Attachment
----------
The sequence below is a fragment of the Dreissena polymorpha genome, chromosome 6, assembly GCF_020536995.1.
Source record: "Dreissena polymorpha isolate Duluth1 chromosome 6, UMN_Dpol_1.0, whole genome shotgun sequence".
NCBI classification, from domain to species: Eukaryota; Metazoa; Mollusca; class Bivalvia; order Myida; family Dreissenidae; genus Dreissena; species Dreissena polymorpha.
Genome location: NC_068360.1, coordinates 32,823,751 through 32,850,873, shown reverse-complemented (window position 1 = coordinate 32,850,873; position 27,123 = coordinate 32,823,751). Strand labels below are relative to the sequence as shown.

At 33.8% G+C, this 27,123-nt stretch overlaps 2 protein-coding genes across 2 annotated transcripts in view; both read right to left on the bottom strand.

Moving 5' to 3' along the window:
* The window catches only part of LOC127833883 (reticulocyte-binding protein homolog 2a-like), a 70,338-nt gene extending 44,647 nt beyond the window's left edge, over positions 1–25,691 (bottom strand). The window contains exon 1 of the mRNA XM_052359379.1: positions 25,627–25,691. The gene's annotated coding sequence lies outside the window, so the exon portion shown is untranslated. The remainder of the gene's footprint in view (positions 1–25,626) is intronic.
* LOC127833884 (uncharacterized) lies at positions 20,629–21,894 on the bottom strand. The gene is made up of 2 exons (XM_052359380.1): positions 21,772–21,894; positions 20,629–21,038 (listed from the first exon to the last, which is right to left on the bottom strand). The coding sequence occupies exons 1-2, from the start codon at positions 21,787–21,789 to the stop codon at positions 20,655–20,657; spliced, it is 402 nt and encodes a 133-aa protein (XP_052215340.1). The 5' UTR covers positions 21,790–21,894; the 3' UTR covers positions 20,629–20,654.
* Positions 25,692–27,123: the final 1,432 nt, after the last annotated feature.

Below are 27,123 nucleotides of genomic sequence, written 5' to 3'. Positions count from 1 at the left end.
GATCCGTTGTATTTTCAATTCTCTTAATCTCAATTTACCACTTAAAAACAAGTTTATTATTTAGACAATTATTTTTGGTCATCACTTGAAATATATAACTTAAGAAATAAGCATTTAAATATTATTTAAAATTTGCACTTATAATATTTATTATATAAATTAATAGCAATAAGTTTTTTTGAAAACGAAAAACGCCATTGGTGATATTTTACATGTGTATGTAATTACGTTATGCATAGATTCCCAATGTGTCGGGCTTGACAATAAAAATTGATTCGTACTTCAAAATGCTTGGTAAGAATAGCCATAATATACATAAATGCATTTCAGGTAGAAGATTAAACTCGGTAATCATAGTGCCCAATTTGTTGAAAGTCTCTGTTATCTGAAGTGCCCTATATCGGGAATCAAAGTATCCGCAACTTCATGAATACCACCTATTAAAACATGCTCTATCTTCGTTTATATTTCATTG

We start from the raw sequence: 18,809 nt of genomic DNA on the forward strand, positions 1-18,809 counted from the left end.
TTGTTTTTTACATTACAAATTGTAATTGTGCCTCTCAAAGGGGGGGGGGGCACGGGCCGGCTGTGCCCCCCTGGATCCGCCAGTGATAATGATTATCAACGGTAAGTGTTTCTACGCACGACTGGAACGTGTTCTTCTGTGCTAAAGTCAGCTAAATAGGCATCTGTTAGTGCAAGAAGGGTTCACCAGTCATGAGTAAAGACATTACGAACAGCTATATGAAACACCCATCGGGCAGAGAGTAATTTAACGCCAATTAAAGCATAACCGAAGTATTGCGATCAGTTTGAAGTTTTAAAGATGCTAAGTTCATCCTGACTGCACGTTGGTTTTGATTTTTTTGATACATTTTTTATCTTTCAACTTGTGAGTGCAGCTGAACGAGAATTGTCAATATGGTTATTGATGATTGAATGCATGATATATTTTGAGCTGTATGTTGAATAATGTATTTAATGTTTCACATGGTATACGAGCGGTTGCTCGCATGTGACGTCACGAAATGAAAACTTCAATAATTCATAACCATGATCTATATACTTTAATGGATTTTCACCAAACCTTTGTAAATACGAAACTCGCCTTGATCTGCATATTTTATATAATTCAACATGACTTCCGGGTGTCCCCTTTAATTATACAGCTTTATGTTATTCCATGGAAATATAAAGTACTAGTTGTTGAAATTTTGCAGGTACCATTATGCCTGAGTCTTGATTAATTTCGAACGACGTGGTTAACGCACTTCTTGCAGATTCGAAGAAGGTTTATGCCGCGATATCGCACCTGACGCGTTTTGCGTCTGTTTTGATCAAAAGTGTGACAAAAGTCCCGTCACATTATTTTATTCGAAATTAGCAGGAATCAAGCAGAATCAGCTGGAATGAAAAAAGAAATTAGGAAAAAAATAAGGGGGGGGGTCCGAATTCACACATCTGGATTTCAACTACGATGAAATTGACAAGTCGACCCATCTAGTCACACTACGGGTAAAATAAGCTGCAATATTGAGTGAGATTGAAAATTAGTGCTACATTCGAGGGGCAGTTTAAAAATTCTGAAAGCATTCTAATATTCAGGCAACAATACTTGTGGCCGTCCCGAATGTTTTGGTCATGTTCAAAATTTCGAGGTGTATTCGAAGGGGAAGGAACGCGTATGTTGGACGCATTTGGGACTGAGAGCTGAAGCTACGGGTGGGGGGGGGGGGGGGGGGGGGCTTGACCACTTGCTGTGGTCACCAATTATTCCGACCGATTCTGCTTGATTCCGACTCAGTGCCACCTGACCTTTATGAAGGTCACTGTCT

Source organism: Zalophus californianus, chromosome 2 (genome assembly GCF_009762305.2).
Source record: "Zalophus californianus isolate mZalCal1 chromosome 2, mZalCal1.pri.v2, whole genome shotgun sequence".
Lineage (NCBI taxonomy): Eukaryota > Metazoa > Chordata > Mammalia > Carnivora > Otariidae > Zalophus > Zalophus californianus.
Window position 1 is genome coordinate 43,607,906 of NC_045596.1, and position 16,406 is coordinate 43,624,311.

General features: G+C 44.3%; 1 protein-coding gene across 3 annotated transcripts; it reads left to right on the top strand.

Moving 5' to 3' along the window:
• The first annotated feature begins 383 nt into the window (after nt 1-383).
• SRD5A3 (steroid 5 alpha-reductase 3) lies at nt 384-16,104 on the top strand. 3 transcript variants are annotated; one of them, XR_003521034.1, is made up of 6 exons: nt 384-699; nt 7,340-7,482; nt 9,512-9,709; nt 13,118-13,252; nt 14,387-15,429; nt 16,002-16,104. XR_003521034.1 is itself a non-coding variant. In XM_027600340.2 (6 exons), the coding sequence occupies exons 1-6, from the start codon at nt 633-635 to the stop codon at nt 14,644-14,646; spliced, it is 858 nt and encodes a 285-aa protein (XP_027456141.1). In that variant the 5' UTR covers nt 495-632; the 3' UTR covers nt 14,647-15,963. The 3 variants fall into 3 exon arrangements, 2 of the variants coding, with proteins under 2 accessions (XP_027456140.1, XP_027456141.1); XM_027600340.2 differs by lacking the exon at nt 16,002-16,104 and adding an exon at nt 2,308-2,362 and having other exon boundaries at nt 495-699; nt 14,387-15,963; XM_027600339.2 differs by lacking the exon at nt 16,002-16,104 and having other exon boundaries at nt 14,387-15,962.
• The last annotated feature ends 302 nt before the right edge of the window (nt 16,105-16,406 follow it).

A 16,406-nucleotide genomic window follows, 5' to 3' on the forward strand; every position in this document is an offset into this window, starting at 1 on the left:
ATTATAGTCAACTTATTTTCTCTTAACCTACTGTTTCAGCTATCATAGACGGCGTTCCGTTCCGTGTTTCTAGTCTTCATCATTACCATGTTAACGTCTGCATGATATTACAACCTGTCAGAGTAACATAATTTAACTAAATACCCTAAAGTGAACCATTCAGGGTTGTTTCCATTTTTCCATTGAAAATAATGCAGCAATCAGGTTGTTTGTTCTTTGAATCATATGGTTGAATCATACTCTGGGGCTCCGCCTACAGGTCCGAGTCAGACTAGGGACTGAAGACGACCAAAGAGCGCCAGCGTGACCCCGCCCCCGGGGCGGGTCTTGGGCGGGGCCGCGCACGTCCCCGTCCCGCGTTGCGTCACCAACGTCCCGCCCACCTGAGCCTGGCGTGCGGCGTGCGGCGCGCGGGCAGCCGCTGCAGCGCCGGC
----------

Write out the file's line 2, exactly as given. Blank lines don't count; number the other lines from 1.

Source record: "Dreissena polymorpha isolate Duluth1 chromosome 6, UMN_Dpol_1.0, whole genome shotgun sequence".